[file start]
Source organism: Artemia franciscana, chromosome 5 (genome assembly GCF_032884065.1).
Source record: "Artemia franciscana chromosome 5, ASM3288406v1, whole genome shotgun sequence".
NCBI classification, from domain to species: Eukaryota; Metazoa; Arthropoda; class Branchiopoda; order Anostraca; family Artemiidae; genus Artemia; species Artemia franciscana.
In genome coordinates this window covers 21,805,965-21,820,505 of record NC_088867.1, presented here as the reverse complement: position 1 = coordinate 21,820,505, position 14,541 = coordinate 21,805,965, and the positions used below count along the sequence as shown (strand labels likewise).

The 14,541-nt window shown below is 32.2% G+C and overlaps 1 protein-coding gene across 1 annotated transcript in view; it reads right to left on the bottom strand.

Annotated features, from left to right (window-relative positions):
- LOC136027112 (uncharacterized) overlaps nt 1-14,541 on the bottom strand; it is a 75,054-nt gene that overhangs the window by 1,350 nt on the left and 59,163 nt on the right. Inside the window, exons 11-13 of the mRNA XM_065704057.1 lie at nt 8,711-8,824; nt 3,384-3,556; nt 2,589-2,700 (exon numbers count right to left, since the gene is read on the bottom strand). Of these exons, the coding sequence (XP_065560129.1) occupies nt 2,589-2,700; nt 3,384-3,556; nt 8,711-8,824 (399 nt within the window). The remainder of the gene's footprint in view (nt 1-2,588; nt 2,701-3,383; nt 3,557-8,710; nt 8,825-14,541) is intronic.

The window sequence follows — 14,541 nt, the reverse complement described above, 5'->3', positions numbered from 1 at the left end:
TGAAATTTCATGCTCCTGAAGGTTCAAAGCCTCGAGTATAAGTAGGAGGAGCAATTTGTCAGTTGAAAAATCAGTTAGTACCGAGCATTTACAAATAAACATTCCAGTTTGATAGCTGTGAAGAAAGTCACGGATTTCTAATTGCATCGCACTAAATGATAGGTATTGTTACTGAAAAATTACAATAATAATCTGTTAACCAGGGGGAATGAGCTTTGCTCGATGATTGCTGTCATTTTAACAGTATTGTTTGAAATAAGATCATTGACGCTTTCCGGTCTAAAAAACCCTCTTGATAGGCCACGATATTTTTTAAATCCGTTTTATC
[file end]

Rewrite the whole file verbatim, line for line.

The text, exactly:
Source organism: Artemia franciscana, chromosome 5 (genome assembly GCF_032884065.1).
Source record: "Artemia franciscana chromosome 5, ASM3288406v1, whole genome shotgun sequence".
NCBI classification, from domain to species: Eukaryota; Metazoa; Arthropoda; class Branchiopoda; order Anostraca; family Artemiidae; genus Artemia; species Artemia franciscana.
In genome coordinates this window covers 21,805,965-21,820,505 of record NC_088867.1, presented here as the reverse complement: position 1 = coordinate 21,820,505, position 14,541 = coordinate 21,805,965, and the positions used below count along the sequence as shown (strand labels likewise).

The 14,541-nt window shown below is 32.2% G+C and overlaps 1 protein-coding gene across 1 annotated transcript in view; it reads right to left on the bottom strand.

Annotated features, from left to right (window-relative positions):
- LOC136027112 (uncharacterized) overlaps nt 1-14,541 on the bottom strand; it is a 75,054-nt gene that overhangs the window by 1,350 nt on the left and 59,163 nt on the right. Inside the window, exons 11-13 of the mRNA XM_065704057.1 lie at nt 8,711-8,824; nt 3,384-3,556; nt 2,589-2,700 (exon numbers count right to left, since the gene is read on the bottom strand). Of these exons, the coding sequence (XP_065560129.1) occupies nt 2,589-2,700; nt 3,384-3,556; nt 8,711-8,824 (399 nt within the window). The remainder of the gene's footprint in view (nt 1-2,588; nt 2,701-3,383; nt 3,557-8,710; nt 8,825-14,541) is intronic.

The window sequence follows — 14,541 nt, the reverse complement described above, 5'->3', positions numbered from 1 at the left end:
TGAAATTTCATGCTCCTGAAGGTTCAAAGCCTCGAGTATAAGTAGGAGGAGCAATTTGTCAGTTGAAAAATCAGTTAGTACCGAGCATTTACAAATAAACATTCCAGTTTGATAGCTGTGAAGAAAGTCACGGATTTCTAATTGCATCGCACTAAATGATAGGTATTGTTACTGAAAAATTACAATAATAATCTGTTAACCAGGGGGAATGAGCTTTGCTCGATGATTGCTGTCATTTTAACAGTATTGTTTGAAATAAGATCATTGACGCTTTCCGGTCTAAAAAACCCTCTTGATAGGCCACGATATTTTTTAAATCCGTTTTATC